ALLIE DOUGLASS | The Sun
Helene French, community outreach coordinator for the Greater Kentucky and Southern Indiana Chapter of the Alzheimer's Association, speaks during a caregivers discussion on Tuesday at the McCracken County Public Library. The Alzheimer's Association will host a town hall meeting for caregivers to voice their concerns about Alzheimer's issues to local and state legislators.
ALLIE DOUGLASS | The SunHelene French, community outreach coordinator for the Greater Kentucky and Southern Indiana Chapter of the Alzheimer's Association, speaks during a caregivers discussion on Tuesday at the McCracken County Public Library. The Alzheimer's Association will host a town hall meeting for caregivers to voice their concerns about Alzheimer's issues to local and state legislators.
Spreading awareness about Alzheimer’s disease and dementia is only half the battle in an increasingly costly malady, as advocates encourage the community to take the next step toward beating the disease.
The Greater Kentucky and Southern Indiana Chapter of the Alzheimer’s Association plans to host an informational town hall meeting at the McCracken County Public Library from 5:30-7 p.m. Thursday in hopes of moving the conversation forward about the latest Alzheimer’s issues and the urgency of taking legislative action.
Helene French, community outreach coordinator for the chapter, said the public is invited to participate in the meeting that will focus on the current status of the National Alzheimer’s Plan, government research and funding, and caregiver testimonials.
French said the goal of the meeting is to urge leaders to recognize the importance of federal funding for Alzheimer’s disease, and encourage action on related legislation.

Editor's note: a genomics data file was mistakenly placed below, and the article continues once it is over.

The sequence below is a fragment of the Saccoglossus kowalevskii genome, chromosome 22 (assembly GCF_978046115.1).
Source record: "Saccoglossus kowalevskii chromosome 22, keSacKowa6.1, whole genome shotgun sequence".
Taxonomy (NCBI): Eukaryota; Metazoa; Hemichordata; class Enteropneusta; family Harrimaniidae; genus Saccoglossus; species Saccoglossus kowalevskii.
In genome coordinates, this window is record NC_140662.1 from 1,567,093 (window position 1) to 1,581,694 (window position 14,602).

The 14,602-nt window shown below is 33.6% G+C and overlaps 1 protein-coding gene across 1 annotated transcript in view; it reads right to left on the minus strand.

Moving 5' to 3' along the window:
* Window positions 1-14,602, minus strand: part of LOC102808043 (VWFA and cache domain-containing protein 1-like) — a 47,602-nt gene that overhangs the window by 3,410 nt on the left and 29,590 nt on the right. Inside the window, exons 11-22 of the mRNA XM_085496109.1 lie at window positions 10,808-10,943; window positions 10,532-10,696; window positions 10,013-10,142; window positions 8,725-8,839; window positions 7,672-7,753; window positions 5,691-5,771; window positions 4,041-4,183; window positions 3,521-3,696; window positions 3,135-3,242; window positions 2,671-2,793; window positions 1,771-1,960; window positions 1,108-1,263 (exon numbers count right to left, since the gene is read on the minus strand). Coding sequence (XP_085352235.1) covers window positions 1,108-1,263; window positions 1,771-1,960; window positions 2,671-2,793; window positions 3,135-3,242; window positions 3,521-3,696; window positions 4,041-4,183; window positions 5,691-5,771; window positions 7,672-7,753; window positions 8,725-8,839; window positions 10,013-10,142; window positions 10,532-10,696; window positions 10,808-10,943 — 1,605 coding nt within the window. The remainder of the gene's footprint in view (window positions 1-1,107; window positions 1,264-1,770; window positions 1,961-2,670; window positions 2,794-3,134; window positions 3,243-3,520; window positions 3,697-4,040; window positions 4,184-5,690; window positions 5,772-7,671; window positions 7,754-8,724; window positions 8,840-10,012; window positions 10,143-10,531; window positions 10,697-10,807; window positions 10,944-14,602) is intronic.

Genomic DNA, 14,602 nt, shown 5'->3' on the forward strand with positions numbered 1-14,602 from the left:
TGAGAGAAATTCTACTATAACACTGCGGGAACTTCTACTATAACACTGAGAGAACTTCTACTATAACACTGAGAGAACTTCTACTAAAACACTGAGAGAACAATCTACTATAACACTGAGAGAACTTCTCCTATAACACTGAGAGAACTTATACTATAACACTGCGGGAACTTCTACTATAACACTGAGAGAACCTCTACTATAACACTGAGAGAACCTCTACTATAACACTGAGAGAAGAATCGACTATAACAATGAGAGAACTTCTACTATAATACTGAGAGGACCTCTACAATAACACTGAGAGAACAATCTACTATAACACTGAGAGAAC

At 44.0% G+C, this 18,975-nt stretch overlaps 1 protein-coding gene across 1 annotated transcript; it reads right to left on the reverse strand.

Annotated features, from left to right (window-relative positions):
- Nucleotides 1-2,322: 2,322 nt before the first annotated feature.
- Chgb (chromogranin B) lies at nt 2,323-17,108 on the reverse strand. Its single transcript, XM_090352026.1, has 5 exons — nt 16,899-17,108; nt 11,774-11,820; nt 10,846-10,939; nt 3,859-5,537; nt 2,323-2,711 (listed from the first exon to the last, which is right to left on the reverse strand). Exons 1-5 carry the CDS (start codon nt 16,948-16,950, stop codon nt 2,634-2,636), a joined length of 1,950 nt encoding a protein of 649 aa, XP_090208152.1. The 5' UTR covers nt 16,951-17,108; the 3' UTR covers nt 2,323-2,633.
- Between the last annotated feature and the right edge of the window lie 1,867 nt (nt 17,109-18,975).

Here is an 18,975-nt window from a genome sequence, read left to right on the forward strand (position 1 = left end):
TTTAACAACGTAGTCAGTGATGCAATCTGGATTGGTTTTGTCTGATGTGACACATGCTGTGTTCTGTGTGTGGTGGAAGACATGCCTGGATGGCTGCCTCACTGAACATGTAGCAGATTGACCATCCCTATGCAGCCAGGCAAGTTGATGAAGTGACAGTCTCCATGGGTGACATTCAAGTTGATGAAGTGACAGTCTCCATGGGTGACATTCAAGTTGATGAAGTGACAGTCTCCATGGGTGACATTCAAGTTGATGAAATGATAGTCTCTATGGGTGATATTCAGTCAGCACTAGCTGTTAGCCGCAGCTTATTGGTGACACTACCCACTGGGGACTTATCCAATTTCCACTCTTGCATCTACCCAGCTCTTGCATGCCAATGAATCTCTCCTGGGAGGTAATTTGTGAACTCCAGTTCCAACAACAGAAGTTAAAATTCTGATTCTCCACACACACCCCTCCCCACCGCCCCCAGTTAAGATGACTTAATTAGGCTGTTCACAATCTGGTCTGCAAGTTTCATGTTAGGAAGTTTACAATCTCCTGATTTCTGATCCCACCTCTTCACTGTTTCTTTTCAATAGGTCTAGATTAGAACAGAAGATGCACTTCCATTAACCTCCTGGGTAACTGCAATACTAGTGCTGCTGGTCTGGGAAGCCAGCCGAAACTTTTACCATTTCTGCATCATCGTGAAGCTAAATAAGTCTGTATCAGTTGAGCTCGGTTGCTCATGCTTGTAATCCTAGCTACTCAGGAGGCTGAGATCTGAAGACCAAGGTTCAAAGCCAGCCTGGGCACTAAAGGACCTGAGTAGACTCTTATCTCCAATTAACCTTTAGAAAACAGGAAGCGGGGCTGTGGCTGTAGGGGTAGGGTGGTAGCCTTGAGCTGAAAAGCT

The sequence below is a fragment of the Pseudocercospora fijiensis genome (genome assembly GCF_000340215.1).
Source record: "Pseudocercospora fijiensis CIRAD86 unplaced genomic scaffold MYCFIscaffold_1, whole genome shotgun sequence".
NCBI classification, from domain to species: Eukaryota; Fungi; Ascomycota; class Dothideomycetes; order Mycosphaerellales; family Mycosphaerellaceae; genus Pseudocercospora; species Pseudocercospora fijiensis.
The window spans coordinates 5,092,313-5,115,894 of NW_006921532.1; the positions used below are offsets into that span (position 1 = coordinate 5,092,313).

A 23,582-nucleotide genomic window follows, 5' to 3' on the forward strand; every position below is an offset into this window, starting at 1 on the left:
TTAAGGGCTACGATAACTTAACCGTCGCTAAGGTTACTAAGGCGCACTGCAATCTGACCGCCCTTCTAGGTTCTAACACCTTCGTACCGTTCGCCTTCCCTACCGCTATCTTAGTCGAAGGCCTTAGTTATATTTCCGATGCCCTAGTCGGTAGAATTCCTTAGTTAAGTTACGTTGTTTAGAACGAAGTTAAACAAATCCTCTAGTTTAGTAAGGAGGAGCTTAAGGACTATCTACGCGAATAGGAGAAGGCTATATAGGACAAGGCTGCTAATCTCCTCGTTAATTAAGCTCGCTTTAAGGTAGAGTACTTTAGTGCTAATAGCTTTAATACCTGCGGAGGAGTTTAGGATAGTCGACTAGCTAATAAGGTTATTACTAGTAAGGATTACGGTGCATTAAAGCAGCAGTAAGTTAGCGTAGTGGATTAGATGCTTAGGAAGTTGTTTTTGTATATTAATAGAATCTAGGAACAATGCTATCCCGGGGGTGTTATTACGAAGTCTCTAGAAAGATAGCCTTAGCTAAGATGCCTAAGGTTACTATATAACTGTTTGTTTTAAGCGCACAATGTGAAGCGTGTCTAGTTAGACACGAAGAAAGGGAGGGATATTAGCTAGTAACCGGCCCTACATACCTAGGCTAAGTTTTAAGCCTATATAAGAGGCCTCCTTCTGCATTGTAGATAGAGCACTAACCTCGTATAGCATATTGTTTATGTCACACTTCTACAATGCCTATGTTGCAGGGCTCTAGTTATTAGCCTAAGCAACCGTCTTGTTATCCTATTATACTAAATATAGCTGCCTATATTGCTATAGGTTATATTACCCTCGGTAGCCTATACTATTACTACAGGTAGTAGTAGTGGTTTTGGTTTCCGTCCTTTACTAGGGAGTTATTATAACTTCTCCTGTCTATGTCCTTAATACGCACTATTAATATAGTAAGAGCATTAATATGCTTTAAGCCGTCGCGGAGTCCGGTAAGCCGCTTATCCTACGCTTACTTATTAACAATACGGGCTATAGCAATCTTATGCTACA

“We’re trying to get our legislators’ attention that we need money for research and our caregivers,” French said.
According to data from the organization’s 2013 Alzheimer’s Disease Facts & Figures report released in March, about 1 in 3 seniors will die from Alzheimer’s as more than 5 million people live with the disease daily, and an estimated 16 million will develop the disease by 2050.
The organization contends that Alzheimer’s is the only top-10 cause of death in the nation without a way to prevent, cure or slow its progression. The facts and figures report listed Alzheimer’s attributable deaths increased 68 percent between 2000-2010, while deaths from other major diseases — HIV (-42 percent), stroke (-23 percent) and heart disease (-16 percent) — declined.
And the issue isn’t one that’s likely to go away any time soon without intervention as an aging baby boomer generation could increase the number of Alzheimer’s patients in Kentucky alone by 23 percent within the next 12 years.
“People are exhausted, fed up and they need help,” French said.
The National Alzheimer’s Project Act, passed by Congress in December 2012, led to the creation of the National Alzheimer’s Plan in May 2012. The plan allowed for the creation of an advisory council that provides annual updates and recommendations to Congress about actions to eliminate the disease and lower costs for caregivers, in addition to other functions.
The association will also discuss the Health Outcomes, Planning and Education (HOPE) for Alzheimer’s Act that seeks to improve medical outcomes through expanded diagnosis of Alzheimer’s and improve access to information for newly diagnosed individuals.
“We’re hoping that folks are able to come out and get the attention of their legislators so (caregivers and patients) can get the support they need,” French said.
Personally impacted by the scope of Alzheimer’s disease, Rep. Will Coursey plans to attend Thursday’s meeting and help spread awareness of the disease that took his grandparents.
“I do have a personal interest in being there because of the impact Alzheimer’s has had on me and my family,” Coursey said.
“I want to do all that I can to bring more light to the subject.”
People who wish to participate in the town hall meeting at the library are encouraged to pre-register by calling 1-800-272-3900 or sending an email to firstname.lastname@example.org.
Contact Will Pinkston, a Paducah Sun staff writer, at 270-575-8676 or follow @WCPinkston on Twitter.